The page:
Objectives: Cancer patients who suffer from existential difficulties, including fear of death, isolation, or loss of human relationships, try to accept these fears by exploring the meaning of their life. In particular, earlier psychological intervention for patients prevents them from psychosocial maladjustment afterwards. Therefore we have developed the Short-term Existential Group therapy Program (Short-term EGP) for cancer patients focusing on relief of existential or spiritual suffering and/or pain. This study aims to statistically evaluate the effects of this program on breast cancer patients within the first year after cancer diagnosis.
Methods: 31 patients completed our research program. A ninety-minute therapeutic group session was held once a week for five weeks. We performed the above assessments three times: just before and after the intervention, as well as a month after the end of intervention. Outcome assessment included measures of spiritual well-being (SELT-M), Mental Adjustment to Cancer (MAC) and Profile of Mood States (POMS).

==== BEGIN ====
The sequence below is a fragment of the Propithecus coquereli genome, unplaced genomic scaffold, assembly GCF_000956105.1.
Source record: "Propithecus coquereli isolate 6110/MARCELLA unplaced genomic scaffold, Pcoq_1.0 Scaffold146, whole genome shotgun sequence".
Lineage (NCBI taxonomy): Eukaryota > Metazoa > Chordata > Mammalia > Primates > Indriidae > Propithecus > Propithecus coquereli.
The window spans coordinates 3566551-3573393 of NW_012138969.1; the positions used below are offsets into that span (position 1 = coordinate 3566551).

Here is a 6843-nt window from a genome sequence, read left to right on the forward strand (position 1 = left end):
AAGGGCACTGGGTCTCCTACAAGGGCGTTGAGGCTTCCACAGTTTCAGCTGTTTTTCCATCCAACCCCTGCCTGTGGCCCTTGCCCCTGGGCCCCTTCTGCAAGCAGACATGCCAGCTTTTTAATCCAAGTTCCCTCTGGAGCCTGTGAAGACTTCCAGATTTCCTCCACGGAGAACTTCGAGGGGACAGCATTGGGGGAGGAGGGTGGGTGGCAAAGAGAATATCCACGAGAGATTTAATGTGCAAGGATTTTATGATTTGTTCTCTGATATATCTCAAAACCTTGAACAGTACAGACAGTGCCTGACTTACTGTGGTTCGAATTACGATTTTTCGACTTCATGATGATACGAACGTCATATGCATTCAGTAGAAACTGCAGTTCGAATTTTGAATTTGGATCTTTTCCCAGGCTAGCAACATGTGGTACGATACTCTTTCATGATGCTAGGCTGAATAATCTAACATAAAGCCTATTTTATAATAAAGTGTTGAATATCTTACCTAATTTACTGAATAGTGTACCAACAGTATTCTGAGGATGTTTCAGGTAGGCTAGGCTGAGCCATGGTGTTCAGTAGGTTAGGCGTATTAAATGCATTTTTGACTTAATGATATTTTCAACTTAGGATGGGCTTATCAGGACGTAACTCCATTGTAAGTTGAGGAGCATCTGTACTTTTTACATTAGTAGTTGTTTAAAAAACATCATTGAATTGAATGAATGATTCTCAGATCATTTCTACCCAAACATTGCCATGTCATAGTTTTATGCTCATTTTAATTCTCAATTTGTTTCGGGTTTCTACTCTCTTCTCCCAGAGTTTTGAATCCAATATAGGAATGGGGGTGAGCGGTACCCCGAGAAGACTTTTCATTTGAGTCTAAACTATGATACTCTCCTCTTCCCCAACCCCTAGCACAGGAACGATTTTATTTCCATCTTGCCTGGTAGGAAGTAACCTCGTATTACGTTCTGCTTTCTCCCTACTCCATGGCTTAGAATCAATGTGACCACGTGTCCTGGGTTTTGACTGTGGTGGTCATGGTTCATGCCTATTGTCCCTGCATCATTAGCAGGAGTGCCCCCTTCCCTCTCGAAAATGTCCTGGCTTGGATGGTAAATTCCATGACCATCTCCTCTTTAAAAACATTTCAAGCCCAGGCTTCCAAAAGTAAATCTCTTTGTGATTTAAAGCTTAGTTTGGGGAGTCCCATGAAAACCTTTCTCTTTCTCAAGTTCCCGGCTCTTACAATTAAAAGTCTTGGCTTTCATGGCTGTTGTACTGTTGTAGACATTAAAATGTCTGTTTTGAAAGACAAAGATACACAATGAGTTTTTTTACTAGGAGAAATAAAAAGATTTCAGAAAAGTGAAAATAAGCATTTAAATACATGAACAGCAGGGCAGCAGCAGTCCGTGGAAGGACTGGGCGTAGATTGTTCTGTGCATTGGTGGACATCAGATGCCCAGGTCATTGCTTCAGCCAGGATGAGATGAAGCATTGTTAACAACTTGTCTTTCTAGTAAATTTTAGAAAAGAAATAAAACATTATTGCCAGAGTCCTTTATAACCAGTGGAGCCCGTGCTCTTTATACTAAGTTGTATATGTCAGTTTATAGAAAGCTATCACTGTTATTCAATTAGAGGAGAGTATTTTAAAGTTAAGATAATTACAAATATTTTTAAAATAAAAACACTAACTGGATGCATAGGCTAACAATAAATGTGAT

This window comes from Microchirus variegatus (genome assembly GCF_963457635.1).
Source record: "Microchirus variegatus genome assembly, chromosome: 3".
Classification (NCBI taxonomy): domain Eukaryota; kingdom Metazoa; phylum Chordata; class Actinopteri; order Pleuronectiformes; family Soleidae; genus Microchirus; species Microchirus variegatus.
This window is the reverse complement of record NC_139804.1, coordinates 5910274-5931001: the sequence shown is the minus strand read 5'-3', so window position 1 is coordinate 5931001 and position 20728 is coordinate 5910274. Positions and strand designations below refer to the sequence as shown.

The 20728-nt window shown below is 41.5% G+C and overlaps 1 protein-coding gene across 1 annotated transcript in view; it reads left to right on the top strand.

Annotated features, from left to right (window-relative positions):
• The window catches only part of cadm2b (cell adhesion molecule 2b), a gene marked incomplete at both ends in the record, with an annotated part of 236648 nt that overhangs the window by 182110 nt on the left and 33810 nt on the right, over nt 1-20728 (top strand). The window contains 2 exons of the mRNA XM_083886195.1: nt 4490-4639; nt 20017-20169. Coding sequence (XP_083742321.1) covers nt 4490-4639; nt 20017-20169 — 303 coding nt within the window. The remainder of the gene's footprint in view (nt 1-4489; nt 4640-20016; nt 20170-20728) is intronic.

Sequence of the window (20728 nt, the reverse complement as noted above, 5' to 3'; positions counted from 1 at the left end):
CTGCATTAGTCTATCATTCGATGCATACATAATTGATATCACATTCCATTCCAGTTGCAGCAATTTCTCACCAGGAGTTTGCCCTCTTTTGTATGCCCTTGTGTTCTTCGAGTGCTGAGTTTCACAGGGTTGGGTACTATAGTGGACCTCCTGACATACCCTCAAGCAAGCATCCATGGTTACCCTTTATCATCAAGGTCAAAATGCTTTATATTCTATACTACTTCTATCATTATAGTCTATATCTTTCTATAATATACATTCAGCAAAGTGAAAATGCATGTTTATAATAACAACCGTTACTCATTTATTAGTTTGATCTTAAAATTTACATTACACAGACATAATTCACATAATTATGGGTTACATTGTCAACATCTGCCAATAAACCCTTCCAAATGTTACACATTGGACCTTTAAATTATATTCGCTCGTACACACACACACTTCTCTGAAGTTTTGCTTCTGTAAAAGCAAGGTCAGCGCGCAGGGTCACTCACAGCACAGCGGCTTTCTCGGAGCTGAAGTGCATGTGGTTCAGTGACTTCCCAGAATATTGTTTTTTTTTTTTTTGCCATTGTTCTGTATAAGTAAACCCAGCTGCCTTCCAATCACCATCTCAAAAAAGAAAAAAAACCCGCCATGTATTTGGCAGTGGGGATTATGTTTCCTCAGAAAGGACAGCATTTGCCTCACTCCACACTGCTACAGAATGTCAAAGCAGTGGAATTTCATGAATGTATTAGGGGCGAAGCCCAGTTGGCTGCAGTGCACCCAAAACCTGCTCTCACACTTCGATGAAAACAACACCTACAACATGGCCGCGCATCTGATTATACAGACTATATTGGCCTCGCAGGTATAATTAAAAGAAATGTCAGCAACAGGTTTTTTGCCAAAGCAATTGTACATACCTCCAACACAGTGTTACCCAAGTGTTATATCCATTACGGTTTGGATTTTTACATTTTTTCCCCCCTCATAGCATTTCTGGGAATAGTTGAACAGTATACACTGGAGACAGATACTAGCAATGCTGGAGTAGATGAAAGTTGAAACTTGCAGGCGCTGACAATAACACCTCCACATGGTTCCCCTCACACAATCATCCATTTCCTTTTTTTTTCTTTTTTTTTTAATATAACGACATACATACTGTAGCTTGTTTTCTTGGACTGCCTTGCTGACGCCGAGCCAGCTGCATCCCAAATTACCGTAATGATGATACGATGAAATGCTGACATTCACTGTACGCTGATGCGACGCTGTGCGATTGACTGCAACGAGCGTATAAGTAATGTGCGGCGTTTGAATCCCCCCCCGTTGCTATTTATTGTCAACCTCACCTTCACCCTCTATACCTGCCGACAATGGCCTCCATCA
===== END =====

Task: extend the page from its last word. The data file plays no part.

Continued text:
Results: The SELT-M “Overall QOL” scores were significantly increased after intervention, and these scores were maintained a month after intervention, particularly in those with high MAC “Hopelessness” scores. Subscales of the SELT-M scores were significantly increased after intervention, and these scores were maintained up to a month after intervention
Significance of Results: We observed that the Short-term EGP intervention was effective in helping patients relieve their existential distresses. Some of the treatment effects were observed to be maintained a month after end of the intervention. In addition, Short-term EGP is particularly effective for those patients who feel hopelessness after cancer diagnosis.
Trial registration The study protocol was approved by the ethics committee of the Department of Psychology of Kyoto Notre Dame University (H22-3,14-008).